The History Of The Little Black Dress

Published: 15th June 2009
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No lady's wardrobe is quite complete without the little black dress. We take it so much for granted as the life saver that it is, that we kind of assume it's been around forever. Actually before the 1920s black dresses were reserved for mourning periods for widows. In those days there were different stages of what could be worn during mourning including accessories, design detail and types of materials.

Nowadays it is considered an essential part of fashion that every lady should own a little black dress that can be dressed up or down depending on the occasion. When choosing the dress it is important to veer away from current trends but to go for something classic. But where did this trend originate?

It was in 1926 that Gabrielle "Coco" Chanel had a picture in Vogue of a simple, short black dress. It was straight and calf-length and something that could be worn by any woman. At the same time soon after the First World War there were other radical changes happening in fashion. The bouffant style hair was giving way to short bobs, but more radically some women were no longer wearing corsets and rummaging in male wardrobes, and they were indeed beginning to dress like boys!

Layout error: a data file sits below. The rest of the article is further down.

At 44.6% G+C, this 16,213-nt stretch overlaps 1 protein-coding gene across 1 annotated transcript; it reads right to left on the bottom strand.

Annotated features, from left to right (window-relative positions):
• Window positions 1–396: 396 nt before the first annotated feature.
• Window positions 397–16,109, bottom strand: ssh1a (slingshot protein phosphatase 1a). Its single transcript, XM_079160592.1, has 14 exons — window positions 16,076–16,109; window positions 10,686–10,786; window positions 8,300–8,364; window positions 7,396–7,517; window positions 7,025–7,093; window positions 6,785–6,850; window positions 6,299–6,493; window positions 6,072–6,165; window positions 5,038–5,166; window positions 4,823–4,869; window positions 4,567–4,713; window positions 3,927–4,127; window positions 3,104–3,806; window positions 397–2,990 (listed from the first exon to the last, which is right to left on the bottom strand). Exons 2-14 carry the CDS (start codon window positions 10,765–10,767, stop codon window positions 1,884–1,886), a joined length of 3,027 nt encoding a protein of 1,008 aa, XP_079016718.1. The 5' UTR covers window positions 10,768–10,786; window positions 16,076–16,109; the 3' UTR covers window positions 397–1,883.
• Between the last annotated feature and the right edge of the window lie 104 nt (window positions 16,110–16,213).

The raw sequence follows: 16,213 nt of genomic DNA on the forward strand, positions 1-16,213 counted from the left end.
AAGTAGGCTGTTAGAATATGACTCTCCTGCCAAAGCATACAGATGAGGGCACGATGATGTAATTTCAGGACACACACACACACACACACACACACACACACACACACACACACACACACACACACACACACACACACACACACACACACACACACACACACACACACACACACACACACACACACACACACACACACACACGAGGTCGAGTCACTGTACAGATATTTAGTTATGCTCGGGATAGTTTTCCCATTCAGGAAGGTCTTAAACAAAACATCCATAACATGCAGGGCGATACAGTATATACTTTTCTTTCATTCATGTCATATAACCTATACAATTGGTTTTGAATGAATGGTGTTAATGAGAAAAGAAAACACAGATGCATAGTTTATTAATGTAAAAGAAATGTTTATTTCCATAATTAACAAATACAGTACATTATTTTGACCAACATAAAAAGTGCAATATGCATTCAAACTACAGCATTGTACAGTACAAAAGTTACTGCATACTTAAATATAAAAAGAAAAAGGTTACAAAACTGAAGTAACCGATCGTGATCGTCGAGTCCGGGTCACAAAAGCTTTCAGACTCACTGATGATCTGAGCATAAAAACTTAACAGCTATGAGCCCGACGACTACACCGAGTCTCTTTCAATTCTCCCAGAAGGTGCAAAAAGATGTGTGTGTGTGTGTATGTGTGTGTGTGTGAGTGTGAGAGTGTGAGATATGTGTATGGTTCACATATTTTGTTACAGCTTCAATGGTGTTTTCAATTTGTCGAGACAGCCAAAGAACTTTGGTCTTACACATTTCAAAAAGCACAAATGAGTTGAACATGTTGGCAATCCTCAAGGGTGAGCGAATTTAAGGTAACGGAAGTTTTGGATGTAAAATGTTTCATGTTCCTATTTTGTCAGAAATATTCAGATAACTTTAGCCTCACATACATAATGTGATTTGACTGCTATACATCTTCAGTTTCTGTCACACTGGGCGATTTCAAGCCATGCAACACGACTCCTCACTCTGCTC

Initially the designers did not seem to take to this change so well but after time they embraced it and lady's wardrobes had a more androgynous style. The full outfit showed a waistless, bustless figure but was dressed up with flamboyant accessories. Coco Chanel was a fashion icon and she helped along the sporty look, the little black dress and the use of jersey knit for ladies clothes.

During the Great Depression the little black dress retained its popularity due to its elegance and affordable price. Hollywood helped this along as many of the dramatic female characters were seen wearing halter neck versions of this fashion staple and the less dramatic ones were wearing the normal version. The style continued to spread during World War 2. The 1950s were conservative so the style became more of a uniform again and also synthetic fibers had become popular during the 40s and 50s. But then arrived the 1960s.

The 1960s brought changes of all sorts and this style was affected also. There was a lot of shortening of skirts, with the younger crowd creating a mini skirt version. Slits and cutouts were fashioned in the bodice area and the use of sheer fabrics was also part of these changes. By the 1970s there were more lacy, feminine versions of this style but at this stage other colours were more favoured in fashion. In the 1980s they made a comeback now with shoulder details being popular.

Possibly the most famous visual of this style is Audrey Hepburn in Breakfast at Tiffanys. Her character, Holly Golightly, wore the Chanel ideal with the black dress accessorized with a simple string of pearls. The great singer Edith Piaf performed for her entire career wearing a black sheath dress, and this got her the nickname of the "little black sparrow."

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